A correspondent complains that the Idler does not give tips on how to be idle. The Idler says this request shows that the writer "is yet but in the rudiments of idleness, and has attained neither the practice nor theory of wasting life." True idleness comes only with practice.

"So wide is the region of Idleness, and so powerful her influence. But she does not immediately confer all her gifts. My correspondent, who seems, with all his errours, worthy of advice, must be told, that he is calling too hastily for the last effusion of total insensibility. Whatever he may have been taught by unskilful Idlers to believe, labour is necessary in his initiation to idleness. He that never labours may know the pains of idleness, but not the pleasure. The comfort is, that if he devotes himself to insensibility, he will daily lengthen the intervals of idleness, and shorten those of labour, till at last he will lie down to rest, and no longer disturb the world or himself by bustle or competition."

No 10. Political credulity (Johnson)[edit]

Published: Saturday, 17 June 1758

Johnson discusses political zealots, who "resign the use of their own eyes and ears, and resolve to believe nothing that does not favour those whom they profess to follow." He describes the two basic types of his time, personified as Tom Tempest (a supporter of the House of Stuart) and Jack Sneaker (a supporter of the House of Hanover).

"The bigot of philosophy is seduced by authorities which he has not always opportunities to examine, is entangled in systems by which truth and falsehood are inextricably complicated, or undertakes to talk on subjects which nature did not form him able to comprehend."

No 11. Discourses on the weather (Johnson)[edit]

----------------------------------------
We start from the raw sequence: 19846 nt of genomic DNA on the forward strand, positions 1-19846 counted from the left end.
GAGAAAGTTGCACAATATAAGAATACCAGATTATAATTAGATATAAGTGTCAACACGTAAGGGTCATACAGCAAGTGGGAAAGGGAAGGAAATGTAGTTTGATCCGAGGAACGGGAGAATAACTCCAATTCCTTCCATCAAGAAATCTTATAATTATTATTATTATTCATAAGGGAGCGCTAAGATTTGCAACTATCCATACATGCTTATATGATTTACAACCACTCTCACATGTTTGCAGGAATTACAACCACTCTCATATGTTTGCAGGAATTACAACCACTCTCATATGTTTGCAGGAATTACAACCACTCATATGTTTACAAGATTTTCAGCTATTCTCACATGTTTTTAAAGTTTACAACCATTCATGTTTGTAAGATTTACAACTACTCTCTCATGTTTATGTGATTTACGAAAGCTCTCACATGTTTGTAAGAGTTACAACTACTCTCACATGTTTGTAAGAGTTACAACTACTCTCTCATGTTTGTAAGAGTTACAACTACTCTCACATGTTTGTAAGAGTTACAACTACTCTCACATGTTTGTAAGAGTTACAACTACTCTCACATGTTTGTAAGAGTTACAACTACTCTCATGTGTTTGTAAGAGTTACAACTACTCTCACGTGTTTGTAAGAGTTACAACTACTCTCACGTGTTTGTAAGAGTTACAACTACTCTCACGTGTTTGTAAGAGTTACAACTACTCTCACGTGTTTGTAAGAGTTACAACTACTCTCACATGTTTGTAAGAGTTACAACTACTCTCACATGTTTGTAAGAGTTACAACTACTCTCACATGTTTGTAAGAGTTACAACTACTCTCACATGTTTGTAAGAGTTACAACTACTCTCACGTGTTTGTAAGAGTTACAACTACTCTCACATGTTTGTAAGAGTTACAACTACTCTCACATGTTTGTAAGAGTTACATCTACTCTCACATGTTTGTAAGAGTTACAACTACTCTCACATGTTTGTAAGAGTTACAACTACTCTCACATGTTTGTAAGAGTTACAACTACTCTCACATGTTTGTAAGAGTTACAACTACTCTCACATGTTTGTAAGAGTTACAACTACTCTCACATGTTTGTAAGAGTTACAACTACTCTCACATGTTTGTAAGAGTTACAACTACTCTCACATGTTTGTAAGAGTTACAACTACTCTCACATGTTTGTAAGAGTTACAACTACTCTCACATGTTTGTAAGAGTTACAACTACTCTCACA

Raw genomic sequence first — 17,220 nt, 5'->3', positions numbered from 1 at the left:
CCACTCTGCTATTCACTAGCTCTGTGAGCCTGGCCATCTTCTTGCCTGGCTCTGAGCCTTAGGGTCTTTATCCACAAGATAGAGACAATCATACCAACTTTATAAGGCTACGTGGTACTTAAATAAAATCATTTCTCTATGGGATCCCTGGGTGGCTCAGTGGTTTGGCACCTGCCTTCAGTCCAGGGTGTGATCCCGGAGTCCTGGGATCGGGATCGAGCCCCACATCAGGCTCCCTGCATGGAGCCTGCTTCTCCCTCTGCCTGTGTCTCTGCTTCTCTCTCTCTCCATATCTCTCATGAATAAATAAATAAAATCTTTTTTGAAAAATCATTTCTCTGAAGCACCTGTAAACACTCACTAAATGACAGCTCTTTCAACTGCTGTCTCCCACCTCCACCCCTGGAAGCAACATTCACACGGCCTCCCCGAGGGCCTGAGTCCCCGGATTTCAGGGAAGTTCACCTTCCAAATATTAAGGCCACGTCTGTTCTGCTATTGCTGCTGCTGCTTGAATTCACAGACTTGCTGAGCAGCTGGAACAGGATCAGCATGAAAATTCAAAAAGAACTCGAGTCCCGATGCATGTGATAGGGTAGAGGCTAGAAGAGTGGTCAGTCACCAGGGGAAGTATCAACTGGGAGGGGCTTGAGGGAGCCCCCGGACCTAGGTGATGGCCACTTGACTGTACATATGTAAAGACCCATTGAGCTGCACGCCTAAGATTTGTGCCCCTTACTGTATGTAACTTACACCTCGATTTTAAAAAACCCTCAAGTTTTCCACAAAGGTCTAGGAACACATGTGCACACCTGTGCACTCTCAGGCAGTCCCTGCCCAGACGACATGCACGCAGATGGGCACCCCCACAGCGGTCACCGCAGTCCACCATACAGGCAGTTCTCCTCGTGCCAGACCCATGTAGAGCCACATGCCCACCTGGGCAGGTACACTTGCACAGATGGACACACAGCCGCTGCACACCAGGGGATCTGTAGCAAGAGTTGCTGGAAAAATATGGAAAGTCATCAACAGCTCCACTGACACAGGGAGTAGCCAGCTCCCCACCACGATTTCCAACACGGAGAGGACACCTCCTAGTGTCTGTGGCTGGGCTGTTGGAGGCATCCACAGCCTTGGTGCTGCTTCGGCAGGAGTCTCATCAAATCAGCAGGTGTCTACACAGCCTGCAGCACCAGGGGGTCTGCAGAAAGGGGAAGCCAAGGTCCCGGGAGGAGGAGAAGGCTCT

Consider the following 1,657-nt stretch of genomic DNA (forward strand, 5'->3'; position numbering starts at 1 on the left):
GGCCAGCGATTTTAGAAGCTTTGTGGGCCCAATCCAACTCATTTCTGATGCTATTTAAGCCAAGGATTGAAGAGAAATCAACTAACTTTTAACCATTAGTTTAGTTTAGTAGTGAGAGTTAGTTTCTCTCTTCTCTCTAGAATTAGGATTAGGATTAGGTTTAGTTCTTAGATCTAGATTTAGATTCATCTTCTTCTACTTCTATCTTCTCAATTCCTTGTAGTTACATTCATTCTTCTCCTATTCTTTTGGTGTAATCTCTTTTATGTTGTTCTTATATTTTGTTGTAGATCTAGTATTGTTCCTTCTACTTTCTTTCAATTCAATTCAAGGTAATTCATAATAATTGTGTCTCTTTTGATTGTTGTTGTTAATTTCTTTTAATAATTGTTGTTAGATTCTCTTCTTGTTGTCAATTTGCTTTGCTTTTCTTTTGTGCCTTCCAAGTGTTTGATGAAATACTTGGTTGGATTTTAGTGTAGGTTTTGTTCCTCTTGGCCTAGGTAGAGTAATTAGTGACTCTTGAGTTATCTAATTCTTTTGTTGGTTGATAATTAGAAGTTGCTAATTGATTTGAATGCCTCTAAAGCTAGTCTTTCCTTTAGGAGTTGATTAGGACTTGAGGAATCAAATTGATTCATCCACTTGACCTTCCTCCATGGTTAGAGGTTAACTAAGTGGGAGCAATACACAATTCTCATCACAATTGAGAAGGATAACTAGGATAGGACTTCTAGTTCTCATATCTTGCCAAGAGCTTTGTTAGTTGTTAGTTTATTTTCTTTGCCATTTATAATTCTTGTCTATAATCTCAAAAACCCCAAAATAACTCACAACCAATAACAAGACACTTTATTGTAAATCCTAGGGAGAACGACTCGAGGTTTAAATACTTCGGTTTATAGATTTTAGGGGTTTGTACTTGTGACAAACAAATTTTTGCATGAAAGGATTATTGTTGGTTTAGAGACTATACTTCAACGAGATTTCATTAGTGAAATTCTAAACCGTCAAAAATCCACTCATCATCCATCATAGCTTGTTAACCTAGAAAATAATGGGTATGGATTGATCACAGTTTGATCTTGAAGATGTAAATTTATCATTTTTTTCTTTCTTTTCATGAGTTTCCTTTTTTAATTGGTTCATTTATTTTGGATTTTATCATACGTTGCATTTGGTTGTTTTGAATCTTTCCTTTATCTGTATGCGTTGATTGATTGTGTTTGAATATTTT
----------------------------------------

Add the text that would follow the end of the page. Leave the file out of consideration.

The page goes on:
Published: Saturday, 24 June 1758

Johnson says the English are obsessed with their weather because it is so changeable. He lampoons the fashionable theory that a country's political climate is determined by its weather, and criticises those who let the weather affect their mood.

"Such is the reason of our practice; and who shall treat it with contempt? Surely not the attendant on a court, whose business is to watch the looks of a being weak and foolish as himself, and whose vanity is to recount the names of men, who might drop into nothing, and leave no vacuity; nor the proprietor of funds, who stops his acquaintance in the street to tell him of the loss of half-a-crown; nor the inquirer after news, who fills his head with foreign events, and talks of skirmishes and sieges, of which no consequence will ever reach his hearers or himself. The weather is a nobler and more interesting subject; it is the present state of the skies, and of the earth, on which plenty and famine are suspended, on which millions depend for the necessaries of life."

No 12. Marriages, why advertised (Johnson)[edit]

Published: Saturday, 1 July 1758

Johnson mocks marriage announcements in newspapers, which he says are published out of the couples' desire for fame. He tells of a friend's plan to set up a business selling "matrimonial panegyricks".

"To get a name, can happen but to few. A name, even in the most commercial nation, is one of the few things which cannot be bought. It is the free gift of mankind, which must be deserved before it will be granted, and is at last unwillingly bestowed. But this unwillingness only increases desire in him who believes his merit sufficient to overcome it."

No 13. The imaginary housewife (Johnson)[edit]

Published: Saturday, 8 July 1758

A fictional correspondent complains that his wife, in her fear of idleness, makes their daughters work constantly at sewing. As a result, the house is filled with unneeded embroidery and the girls are ignorant of every other subject.